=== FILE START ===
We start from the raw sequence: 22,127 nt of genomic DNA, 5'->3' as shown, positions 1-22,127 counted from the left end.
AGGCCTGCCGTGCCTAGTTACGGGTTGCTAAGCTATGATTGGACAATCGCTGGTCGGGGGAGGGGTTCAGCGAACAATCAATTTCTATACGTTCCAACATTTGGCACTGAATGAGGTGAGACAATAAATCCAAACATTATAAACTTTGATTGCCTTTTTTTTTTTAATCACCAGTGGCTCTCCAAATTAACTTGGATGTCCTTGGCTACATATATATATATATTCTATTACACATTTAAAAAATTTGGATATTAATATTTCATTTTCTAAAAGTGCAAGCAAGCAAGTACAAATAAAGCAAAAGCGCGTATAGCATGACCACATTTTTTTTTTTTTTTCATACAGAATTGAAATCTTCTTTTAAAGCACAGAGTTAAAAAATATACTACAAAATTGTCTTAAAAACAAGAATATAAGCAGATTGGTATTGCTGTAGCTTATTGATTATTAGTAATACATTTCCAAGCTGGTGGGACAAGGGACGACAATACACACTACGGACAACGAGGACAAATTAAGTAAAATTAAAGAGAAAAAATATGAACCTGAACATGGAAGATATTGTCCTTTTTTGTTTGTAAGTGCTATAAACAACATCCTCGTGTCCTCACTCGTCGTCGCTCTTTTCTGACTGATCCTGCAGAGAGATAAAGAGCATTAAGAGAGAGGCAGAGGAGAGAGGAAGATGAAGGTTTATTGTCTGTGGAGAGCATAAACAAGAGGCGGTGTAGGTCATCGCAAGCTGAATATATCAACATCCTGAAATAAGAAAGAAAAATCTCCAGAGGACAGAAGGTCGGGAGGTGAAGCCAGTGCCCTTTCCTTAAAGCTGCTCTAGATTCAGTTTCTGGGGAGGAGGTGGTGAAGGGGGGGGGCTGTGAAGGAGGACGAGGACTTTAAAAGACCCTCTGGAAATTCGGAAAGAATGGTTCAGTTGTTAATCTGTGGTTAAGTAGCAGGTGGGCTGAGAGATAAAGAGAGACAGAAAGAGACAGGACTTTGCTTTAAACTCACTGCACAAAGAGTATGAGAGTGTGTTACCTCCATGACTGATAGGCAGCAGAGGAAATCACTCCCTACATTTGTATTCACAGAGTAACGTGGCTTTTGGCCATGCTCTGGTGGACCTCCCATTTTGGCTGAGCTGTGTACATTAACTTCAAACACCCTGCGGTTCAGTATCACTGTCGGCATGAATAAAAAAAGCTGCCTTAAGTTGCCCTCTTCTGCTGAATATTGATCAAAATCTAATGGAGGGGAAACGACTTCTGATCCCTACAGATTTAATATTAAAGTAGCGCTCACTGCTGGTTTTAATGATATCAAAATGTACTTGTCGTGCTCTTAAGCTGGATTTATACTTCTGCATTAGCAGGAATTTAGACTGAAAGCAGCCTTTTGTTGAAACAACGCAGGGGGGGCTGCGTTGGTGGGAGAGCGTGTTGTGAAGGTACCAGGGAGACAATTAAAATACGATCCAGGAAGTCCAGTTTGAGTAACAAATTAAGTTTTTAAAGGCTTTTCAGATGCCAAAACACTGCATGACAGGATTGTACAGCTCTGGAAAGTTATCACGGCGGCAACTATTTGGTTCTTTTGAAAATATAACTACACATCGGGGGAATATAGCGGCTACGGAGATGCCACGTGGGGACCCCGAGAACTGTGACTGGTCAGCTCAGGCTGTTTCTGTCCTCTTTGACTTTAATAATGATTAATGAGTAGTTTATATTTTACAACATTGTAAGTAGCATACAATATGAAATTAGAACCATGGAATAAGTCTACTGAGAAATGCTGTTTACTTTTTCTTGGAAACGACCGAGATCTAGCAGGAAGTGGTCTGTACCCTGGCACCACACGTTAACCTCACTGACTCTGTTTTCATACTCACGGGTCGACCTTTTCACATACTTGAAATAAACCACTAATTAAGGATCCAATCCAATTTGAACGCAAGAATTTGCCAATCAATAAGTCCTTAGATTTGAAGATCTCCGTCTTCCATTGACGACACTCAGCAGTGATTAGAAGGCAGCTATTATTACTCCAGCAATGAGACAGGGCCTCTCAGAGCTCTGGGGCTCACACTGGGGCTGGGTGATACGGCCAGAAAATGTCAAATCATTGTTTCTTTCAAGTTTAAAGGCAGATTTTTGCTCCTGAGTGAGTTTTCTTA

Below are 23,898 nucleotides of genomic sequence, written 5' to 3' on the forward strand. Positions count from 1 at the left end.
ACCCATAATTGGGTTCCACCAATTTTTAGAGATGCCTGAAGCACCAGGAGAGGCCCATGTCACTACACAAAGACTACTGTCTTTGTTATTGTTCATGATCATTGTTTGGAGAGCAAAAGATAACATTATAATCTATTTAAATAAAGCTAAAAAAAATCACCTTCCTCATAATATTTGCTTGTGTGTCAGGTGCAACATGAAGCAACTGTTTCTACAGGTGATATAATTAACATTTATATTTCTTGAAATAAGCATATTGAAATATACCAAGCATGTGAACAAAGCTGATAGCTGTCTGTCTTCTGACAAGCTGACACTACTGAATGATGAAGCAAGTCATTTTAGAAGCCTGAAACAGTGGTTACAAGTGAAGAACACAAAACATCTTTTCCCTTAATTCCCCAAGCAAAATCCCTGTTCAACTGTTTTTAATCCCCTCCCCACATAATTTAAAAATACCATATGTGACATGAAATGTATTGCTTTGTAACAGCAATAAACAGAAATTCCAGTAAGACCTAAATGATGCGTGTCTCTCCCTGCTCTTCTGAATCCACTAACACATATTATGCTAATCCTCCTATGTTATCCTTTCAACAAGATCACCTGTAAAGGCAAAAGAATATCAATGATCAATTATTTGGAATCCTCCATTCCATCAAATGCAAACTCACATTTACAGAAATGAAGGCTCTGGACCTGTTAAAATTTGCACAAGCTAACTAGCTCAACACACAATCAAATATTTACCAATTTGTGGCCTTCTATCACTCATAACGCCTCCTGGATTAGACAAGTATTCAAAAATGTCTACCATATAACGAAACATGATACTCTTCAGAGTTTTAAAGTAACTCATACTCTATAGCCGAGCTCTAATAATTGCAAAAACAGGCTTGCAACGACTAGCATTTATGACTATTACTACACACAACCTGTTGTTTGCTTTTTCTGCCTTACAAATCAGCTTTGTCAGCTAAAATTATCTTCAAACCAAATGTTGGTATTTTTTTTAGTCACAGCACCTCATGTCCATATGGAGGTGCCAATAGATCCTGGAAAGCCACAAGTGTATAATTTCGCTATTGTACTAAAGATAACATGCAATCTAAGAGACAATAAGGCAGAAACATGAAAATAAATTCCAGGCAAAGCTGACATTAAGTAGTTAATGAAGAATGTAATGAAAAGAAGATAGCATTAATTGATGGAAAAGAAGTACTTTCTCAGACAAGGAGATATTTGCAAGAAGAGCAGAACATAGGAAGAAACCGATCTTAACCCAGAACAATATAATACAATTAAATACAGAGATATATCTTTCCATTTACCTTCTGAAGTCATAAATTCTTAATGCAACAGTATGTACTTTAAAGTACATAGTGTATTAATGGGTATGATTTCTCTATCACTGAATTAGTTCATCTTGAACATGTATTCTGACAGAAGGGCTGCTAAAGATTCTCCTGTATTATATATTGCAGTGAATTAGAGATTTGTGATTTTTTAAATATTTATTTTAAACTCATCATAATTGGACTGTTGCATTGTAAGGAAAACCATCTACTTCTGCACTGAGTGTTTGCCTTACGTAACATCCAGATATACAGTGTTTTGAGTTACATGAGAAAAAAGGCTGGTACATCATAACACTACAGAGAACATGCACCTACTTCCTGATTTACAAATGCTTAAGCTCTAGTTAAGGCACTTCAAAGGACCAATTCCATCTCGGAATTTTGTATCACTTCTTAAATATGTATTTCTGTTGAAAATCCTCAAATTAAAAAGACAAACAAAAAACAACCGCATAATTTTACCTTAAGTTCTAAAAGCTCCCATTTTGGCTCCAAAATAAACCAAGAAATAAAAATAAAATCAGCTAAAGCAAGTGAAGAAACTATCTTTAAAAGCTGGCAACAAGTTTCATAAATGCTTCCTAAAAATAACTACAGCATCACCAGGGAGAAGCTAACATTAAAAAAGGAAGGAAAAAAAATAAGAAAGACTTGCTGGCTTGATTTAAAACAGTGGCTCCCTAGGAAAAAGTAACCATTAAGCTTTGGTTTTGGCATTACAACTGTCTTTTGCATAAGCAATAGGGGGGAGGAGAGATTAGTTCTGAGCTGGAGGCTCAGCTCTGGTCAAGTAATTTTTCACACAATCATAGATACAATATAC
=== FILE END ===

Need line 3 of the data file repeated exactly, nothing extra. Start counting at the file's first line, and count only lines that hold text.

Below are 23,898 nucleotides of genomic sequence, written 5' to 3' on the forward strand. Positions count from 1 at the left end.